Pupils taking up places next year at a new city academy in London will have their lessons in temporary classrooms.
Buildings for the Oasis Academy in Enfield, north London, will not be ready because the costs of contractors are higher than had been expected.
The £21m academy will open as scheduled in September 2007, but Enfield Council said the situation was "disappointing".
Council leader Mike Rye has asked for a meeting with Education Secretary Alan Johnson to discuss finances.
Under Labour's high-profile academy scheme, the government adds about £25m for new buildings to each £2m donation from a sponsor.
The sponsor is then given wide-ranging freedoms to decide how the school is run.
Rev Steve Chalke, founder of the Oasis Trust which is developing the Enfield academy, said the price of construction in the South East of England was very high.
"We have to trim to keep in budget - this takes time and puts things behind the schedule you were otherwise hoping for," he said.
"The fact that we are opening in temporary accommodation rather than permanent accommodation is a direct result of the need to be accountable and deliver the scheme to budget in an environment where construction costs are rising rapidly."
The Oasis Trust is building four other academies - two in Lincolnshire, one in Bristol and one in Salford.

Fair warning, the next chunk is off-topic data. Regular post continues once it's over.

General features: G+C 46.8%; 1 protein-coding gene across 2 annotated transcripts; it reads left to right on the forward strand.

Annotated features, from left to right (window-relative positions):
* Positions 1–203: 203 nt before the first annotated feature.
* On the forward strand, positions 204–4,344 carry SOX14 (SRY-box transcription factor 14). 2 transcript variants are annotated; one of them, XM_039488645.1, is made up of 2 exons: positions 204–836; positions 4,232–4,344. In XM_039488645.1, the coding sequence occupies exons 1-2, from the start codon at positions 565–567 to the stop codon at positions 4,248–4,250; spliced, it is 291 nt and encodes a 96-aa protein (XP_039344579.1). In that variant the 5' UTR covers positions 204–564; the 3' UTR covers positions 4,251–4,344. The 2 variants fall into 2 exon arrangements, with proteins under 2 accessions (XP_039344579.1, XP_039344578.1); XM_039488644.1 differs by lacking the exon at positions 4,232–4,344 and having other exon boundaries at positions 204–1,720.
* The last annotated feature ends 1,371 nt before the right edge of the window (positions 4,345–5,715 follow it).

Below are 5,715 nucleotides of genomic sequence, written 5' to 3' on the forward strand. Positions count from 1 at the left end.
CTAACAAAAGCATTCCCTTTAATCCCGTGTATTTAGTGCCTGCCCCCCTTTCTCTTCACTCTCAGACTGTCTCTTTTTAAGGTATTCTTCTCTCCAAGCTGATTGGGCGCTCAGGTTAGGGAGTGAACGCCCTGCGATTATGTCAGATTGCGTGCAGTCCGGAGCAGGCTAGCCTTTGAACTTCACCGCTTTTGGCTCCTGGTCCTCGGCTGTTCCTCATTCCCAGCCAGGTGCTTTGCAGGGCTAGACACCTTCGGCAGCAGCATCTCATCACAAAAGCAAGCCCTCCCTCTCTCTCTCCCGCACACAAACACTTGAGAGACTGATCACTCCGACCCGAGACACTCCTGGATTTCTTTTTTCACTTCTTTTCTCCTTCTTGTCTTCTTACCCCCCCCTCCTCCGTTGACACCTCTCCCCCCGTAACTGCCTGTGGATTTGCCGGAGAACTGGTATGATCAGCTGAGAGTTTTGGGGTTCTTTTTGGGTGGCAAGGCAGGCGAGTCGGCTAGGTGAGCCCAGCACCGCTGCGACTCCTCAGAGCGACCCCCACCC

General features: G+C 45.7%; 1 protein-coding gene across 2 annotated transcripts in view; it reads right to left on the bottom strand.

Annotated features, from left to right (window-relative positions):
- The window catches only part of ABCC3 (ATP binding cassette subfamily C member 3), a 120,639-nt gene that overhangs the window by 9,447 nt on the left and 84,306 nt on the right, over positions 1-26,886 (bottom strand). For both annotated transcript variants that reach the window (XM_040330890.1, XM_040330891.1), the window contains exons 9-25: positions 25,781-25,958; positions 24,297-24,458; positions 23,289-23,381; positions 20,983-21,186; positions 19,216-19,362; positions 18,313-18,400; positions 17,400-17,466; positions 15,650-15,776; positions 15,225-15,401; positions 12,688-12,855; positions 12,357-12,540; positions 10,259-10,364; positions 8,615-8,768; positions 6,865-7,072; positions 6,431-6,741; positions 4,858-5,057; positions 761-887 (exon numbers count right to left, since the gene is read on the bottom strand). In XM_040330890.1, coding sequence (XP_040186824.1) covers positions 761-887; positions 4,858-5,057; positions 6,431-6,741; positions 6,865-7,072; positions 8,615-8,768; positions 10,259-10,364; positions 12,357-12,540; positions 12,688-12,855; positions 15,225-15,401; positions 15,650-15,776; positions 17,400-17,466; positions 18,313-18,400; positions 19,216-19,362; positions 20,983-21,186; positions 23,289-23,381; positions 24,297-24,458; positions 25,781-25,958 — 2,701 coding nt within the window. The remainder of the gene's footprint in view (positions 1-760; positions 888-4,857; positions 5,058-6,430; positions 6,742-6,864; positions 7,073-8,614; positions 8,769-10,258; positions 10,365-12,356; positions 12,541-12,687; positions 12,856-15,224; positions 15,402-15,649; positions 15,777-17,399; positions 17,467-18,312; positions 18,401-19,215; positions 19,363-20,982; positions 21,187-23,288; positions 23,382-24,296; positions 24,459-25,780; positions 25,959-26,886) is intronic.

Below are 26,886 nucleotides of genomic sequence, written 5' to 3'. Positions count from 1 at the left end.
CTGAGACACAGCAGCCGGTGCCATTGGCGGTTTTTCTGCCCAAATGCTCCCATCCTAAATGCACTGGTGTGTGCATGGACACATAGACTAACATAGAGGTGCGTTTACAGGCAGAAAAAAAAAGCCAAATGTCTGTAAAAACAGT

The Christian charity runs education, housing and healthcare projects in areas where people "lack opportunities and choice".
But Councillor Rye said the delay was "unacceptable".
"I have written to the education minister to express our dismay and I have requested an urgent meeting to discuss this issue.
"We have put significant resources into this project, and to discover that its first students will be taught in temporary accommodation is most disappointing indeed.
"You can be assured that we will continue to challenge the government over this problem and will continue to do all we can to support this exciting development in east Enfield."
A spokesman for the Department for Education and Skills said: "Following higher than expected costs from contractors we have provided further funding so the academy can open as planned in 2007.
"The temporary classrooms are of a very high standard and will provide a good learning environment while the academy is built."